- 1). Identify the materials used in the piece of jewelry. For example, jewelry made in the 18th and 19th centuries (from the late Georgian to the Victorian era) was often made out of silver, which has a metallic, earthy scent. Yellow gold and pinchbeck pieces were also made during this time. Semiprecious stones and enamel were frequently used during the Art Nouveau period (1890-1915) and non-traditional materials such as bone, horn, copper, shell, ivory and carved glass were also popular. Diamonds and pearls set in platinum were popular during the Edwardian era (early 1900s), and platinum and precious stones were used during the Art Deco period (1920-1935). Gold, semiprecious and synthetic stones characterized Retro jewelry (1935-1950).
- 2). Look at the type of fastener used on the piece. Brooches made in the 1800s generally have "C" catches on the back, while screw-back earrings came about in the 1890s. Riveted hinges on pins and lever-back earrings were not developed until 1900. Tongue-in-groove clasps were designed in 1910 and barrel clasps came along in the 1930s.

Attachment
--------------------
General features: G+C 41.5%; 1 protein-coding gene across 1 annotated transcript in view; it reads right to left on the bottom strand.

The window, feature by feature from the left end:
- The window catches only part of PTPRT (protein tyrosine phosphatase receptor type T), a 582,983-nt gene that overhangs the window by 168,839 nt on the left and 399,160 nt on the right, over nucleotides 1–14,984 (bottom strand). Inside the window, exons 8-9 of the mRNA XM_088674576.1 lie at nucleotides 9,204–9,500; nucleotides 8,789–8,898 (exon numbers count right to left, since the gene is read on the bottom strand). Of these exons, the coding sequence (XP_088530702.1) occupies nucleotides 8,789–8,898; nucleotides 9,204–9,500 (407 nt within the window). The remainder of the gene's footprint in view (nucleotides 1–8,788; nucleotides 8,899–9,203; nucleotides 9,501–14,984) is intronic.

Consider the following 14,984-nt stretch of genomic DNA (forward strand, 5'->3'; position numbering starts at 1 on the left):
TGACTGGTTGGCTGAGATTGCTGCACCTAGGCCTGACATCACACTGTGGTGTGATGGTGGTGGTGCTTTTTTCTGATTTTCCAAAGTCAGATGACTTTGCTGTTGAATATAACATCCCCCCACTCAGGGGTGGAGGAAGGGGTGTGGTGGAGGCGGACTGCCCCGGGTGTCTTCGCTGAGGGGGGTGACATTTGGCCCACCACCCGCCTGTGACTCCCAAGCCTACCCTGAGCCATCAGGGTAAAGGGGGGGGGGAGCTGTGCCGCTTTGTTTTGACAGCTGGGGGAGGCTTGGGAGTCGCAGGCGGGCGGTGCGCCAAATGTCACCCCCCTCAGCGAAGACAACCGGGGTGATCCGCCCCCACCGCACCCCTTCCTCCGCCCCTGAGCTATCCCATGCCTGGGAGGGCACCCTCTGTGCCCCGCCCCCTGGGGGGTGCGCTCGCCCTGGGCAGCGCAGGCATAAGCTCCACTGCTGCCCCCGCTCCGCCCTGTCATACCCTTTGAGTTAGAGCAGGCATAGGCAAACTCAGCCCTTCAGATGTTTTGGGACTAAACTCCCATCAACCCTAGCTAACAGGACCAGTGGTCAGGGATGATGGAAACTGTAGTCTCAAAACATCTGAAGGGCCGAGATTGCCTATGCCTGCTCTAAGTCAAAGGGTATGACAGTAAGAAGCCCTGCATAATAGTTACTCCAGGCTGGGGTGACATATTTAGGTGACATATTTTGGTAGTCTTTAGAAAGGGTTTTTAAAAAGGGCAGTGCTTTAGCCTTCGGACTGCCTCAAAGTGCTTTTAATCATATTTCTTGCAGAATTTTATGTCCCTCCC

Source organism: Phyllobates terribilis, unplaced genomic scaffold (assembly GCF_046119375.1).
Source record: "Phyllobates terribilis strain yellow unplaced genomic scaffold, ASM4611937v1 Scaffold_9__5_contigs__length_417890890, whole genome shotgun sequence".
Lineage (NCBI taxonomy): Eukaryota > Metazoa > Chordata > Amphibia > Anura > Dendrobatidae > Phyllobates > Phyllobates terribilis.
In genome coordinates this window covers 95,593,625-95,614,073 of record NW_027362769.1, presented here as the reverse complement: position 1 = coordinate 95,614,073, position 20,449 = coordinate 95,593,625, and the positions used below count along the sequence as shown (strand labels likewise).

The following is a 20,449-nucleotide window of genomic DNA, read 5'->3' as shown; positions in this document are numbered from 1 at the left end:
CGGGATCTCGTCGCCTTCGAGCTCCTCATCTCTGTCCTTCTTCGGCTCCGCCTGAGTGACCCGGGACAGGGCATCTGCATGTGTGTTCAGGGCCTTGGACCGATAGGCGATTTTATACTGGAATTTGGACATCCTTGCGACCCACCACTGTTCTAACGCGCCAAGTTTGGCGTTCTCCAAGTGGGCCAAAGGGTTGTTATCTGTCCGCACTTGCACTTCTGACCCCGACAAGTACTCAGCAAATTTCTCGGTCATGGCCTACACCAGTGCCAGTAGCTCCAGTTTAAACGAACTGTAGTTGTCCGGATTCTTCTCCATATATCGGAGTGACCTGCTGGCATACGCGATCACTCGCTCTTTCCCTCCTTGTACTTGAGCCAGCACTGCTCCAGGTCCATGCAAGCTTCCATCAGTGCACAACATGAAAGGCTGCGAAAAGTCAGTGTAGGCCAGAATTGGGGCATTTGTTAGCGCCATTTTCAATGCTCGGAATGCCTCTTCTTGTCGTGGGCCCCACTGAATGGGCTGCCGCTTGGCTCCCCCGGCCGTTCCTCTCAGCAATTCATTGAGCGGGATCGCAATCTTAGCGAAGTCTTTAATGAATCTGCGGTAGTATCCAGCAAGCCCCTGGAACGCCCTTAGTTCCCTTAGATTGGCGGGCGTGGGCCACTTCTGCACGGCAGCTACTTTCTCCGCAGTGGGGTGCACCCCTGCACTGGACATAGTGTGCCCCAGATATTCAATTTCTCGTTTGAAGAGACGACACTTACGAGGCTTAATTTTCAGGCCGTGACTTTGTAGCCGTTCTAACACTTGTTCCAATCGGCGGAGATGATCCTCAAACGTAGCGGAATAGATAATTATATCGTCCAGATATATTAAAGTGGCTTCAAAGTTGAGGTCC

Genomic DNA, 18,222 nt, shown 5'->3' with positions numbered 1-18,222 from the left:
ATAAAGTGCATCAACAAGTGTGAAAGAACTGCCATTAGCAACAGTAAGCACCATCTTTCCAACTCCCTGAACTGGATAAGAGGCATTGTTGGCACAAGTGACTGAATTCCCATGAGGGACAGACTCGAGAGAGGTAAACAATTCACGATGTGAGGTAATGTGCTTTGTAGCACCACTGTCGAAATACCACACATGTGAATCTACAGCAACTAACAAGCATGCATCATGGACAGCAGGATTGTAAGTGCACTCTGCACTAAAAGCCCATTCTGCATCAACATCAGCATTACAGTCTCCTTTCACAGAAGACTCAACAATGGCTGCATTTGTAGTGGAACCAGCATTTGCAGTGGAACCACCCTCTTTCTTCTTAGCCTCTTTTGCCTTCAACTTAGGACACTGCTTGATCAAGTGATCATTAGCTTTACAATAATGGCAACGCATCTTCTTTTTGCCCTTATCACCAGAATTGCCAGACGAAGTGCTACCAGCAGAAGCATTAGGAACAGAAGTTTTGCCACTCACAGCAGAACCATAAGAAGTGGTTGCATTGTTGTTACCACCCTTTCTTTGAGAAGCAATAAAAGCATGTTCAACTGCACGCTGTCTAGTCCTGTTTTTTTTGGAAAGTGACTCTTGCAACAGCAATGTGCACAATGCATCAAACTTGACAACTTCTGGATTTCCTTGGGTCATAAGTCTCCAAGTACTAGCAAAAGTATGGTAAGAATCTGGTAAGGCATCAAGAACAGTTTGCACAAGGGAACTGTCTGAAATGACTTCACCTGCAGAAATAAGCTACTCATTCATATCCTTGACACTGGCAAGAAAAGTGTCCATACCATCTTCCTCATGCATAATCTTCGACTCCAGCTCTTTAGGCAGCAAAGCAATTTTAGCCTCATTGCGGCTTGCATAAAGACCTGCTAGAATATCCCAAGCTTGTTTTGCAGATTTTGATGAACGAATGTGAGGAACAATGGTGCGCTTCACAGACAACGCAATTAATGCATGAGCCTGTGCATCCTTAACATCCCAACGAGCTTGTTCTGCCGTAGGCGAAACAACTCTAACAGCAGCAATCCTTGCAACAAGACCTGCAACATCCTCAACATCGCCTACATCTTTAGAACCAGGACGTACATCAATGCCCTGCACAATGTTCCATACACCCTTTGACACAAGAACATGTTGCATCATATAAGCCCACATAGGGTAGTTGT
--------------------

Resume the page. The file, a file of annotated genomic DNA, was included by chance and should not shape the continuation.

- 3). Study the cut of the gem, if applicable. For example, old mine cut diamonds are irregularly shaped and appear lumpy, but are brilliant under low lighting, and were very popular during the 18th and 19th centuries. European and rose-cut gems are often seen in antique pieces. Gems were hand-cut until the 1800s, when machines were invented to do the cutting. A modern cut is a reliable indicator that a piece of jewelry is not an antique piece.
- 4). Look at the style and craftsmanship of the piece. Jewelry was handmade until the mid-19th century, and the sides of jewelry pieces made during that period are not generally identical. The back of a piece of antique jewelry is just as intricate and ornate as the front of the piece, and antique jewelry that is a well-made piece is smoothly finished on the front and the back. You should be able to run your fingers over the front and back of a piece without feeling your fingers "catch" on anything.
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